South Africa's government confirmed early on Friday that former president Nelson Mandela was undergoing specialised tests in hospital but that his health was not in danger.
"Medically there is no need to panic. Dr Mandela suffers from ailment common to people of his age, and conditions that have developed over years," said Vice President Kgalema Motlanthe in a statement.
"We may recall that he has suffered from tuberculosis whilst on Robben Island and has had previous respiratory infections."
Motlanthe and South Africa's surgeon-general will brief the media at midday on the 92-year-old's health which has drawn increasing concern from the public.
"I want to assure the nation and the world that the former president is in high spirit, and has been visited by his family and friends," said Motlanthe in a statement issued around midnight Friday (2200 GMT).
The country's first democratic leader, who spent the bulk of his 27 apartheid jail term on Robben Island, was undergoing specialised tests and investigations, he said.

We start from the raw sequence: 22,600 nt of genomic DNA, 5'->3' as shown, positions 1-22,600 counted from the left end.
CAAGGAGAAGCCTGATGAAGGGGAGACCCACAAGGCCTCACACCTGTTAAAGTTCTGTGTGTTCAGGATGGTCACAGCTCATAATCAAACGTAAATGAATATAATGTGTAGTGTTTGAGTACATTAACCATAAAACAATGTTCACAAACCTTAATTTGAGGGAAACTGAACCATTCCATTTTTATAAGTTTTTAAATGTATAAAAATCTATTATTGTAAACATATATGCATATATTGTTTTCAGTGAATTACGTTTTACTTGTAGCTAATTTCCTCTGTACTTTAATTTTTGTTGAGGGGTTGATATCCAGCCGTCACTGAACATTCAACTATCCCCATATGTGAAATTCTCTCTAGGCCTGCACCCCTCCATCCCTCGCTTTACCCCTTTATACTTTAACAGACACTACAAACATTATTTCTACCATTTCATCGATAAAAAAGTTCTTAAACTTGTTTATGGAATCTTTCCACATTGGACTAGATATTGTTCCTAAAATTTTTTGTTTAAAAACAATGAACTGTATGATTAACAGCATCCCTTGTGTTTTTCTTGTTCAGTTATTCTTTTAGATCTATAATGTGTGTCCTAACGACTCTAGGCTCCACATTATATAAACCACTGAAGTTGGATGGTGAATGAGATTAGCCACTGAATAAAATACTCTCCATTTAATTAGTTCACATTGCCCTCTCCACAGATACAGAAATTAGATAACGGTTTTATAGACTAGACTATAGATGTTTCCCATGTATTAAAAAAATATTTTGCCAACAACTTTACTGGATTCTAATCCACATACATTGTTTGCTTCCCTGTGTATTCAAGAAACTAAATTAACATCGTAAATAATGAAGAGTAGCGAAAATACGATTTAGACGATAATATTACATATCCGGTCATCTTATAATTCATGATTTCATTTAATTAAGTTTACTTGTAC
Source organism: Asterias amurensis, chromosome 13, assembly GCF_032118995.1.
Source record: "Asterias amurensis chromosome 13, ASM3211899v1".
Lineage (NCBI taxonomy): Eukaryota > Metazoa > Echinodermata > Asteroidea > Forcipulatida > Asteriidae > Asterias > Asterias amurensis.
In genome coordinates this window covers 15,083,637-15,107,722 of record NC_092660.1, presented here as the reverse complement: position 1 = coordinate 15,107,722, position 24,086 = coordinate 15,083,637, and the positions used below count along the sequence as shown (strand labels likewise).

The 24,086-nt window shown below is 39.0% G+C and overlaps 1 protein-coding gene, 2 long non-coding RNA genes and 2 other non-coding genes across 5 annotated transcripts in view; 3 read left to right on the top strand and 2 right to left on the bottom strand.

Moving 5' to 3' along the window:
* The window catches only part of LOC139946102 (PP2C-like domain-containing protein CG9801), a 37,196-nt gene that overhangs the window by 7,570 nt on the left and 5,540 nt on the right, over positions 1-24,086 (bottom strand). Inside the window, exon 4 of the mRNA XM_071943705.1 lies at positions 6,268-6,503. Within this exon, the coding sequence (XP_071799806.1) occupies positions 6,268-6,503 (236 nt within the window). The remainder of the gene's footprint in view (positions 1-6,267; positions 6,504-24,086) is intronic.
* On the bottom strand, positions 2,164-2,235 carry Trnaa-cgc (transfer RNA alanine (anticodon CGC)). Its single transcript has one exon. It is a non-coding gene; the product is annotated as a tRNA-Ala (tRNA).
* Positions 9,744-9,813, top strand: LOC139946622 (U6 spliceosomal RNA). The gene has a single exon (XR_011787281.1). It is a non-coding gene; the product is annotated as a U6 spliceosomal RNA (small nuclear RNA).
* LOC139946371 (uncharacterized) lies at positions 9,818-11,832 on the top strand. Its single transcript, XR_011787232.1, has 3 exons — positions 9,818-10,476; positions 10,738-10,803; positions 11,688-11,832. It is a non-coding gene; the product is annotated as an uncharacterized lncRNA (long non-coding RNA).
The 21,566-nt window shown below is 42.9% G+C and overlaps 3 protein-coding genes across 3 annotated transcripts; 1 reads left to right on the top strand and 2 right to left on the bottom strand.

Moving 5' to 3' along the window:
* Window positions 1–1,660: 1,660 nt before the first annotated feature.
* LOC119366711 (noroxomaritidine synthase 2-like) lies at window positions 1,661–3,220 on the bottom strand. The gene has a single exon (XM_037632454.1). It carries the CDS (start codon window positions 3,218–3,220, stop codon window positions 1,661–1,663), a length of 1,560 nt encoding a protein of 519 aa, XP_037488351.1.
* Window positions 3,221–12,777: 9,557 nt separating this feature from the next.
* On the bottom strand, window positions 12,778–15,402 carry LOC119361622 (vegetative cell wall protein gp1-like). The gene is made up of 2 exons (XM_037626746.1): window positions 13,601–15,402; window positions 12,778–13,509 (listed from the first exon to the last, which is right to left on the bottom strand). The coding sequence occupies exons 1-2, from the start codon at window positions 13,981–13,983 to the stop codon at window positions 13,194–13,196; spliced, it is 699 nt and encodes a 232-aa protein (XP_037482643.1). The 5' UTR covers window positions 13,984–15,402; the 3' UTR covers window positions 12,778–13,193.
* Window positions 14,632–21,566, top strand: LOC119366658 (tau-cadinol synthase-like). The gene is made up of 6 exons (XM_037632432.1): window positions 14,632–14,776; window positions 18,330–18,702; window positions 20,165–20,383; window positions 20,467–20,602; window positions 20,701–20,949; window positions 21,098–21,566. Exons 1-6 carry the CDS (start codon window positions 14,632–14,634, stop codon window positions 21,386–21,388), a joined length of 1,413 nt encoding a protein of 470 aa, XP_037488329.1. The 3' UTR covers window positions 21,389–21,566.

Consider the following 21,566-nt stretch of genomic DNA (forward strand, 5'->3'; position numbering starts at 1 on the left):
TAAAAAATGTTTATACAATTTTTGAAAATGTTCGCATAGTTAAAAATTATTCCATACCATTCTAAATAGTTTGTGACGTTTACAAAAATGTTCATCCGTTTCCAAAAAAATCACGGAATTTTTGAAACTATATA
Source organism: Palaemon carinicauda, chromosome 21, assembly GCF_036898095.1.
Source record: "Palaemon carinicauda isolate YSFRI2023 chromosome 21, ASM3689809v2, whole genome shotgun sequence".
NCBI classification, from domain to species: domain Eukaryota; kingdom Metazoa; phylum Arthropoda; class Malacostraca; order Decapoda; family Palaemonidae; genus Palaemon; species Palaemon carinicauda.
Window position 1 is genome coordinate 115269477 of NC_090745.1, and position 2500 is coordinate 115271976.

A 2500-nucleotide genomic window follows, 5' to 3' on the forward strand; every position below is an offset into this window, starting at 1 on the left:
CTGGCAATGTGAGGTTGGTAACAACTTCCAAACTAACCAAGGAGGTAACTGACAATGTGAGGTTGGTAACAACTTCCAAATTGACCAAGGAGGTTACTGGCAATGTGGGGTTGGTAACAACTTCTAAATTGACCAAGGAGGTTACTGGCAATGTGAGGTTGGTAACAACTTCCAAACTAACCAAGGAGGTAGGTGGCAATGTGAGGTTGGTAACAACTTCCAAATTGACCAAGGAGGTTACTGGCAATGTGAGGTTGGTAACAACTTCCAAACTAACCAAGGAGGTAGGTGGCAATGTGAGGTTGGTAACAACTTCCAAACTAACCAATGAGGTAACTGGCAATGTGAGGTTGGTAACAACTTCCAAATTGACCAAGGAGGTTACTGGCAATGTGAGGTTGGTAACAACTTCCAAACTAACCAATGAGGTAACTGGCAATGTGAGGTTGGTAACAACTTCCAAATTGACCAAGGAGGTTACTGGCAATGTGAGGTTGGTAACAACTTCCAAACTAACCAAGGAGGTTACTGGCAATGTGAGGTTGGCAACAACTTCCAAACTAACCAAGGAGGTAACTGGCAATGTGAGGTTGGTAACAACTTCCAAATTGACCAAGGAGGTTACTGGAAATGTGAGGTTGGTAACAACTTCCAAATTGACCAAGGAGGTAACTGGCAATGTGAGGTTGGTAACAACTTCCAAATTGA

A source close to Mandela told AFP on Thursday night that Mandela was "very sick" but that his condition was "not life threatening".
"He came in for a check-up but the doctor decided to keep him in for observation. He is still not well but we expect him to be released tomorrow."
No hospital or medical official contacted by AFP would confirm that Mandela would soon be discharged from Milpark hospital in Johannesburg where he was admitted on Wednesday.
Mandela was suffering from a respiratory condition, believed to be bronchitis, and put on a ventilator in the early hours of Thursday after he had difficulty breathing and speaking, The Times newspaper reported on Friday.
On Wednesday, his office said he was undergoing "routine" tests but that his health was not in jeopardy.
Mandela was imprisoned for his role in the fight against apartheid in South Africa, emerging in 1990 to lead the transition to democracy.